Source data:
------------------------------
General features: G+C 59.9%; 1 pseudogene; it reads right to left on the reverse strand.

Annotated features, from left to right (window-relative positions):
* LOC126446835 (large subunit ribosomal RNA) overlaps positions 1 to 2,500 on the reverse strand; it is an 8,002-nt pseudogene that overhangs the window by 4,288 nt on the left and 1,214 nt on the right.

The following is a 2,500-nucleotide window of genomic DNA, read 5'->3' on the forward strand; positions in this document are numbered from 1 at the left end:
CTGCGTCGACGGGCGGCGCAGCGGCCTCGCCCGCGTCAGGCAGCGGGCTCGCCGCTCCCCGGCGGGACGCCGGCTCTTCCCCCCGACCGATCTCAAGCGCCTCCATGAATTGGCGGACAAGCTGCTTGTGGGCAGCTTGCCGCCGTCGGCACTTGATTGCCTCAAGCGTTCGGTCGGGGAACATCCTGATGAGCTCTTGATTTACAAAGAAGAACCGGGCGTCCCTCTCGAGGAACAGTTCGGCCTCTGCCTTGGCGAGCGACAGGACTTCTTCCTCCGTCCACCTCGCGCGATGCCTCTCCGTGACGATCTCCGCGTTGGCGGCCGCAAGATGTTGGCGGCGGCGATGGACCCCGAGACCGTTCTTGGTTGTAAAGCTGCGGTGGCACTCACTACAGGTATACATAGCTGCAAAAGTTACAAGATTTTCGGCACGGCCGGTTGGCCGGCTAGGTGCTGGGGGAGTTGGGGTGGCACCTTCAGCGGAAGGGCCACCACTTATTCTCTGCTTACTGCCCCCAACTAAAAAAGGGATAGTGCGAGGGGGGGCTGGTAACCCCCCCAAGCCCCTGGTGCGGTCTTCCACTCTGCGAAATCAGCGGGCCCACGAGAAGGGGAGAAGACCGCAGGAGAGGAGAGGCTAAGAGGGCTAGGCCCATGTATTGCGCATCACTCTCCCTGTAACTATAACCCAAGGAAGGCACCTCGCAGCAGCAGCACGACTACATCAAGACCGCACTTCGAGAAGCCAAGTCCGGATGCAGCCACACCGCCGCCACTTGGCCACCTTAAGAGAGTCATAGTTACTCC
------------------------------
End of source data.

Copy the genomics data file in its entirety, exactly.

General features: G+C 59.9%; 1 pseudogene; it reads right to left on the reverse strand.

Annotated features, from left to right (window-relative positions):
* LOC126446835 (large subunit ribosomal RNA) overlaps positions 1 to 2,500 on the reverse strand; it is an 8,002-nt pseudogene that overhangs the window by 4,288 nt on the left and 1,214 nt on the right.

The following is a 2,500-nucleotide window of genomic DNA, read 5'->3' on the forward strand; positions in this document are numbered from 1 at the left end:
CTGCGTCGACGGGCGGCGCAGCGGCCTCGCCCGCGTCAGGCAGCGGGCTCGCCGCTCCCCGGCGGGACGCCGGCTCTTCCCCCCGACCGATCTCAAGCGCCTCCATGAATTGGCGGACAAGCTGCTTGTGGGCAGCTTGCCGCCGTCGGCACTTGATTGCCTCAAGCGTTCGGTCGGGGAACATCCTGATGAGCTCTTGATTTACAAAGAAGAACCGGGCGTCCCTCTCGAGGAACAGTTCGGCCTCTGCCTTGGCGAGCGACAGGACTTCTTCCTCCGTCCACCTCGCGCGATGCCTCTCCGTGACGATCTCCGCGTTGGCGGCCGCAAGATGTTGGCGGCGGCGATGGACCCCGAGACCGTTCTTGGTTGTAAAGCTGCGGTGGCACTCACTACAGGTATACATAGCTGCAAAAGTTACAAGATTTTCGGCACGGCCGGTTGGCCGGCTAGGTGCTGGGGGAGTTGGGGTGGCACCTTCAGCGGAAGGGCCACCACTTATTCTCTGCTTACTGCCCCCAACTAAAAAAGGGATAGTGCGAGGGGGGGCTGGTAACCCCCCCAAGCCCCTGGTGCGGTCTTCCACTCTGCGAAATCAGCGGGCCCACGAGAAGGGGAGAAGACCGCAGGAGAGGAGAGGCTAAGAGGGCTAGGCCCATGTATTGCGCATCACTCTCCCTGTAACTATAACCCAAGGAAGGCACCTCGCAGCAGCAGCACGACTACATCAAGACCGCACTTCGAGAAGCCAAGTCCGGATGCAGCCACACCGCCGCCACTTGGCCACCTTAAGAGAGTCATAGTTACTCC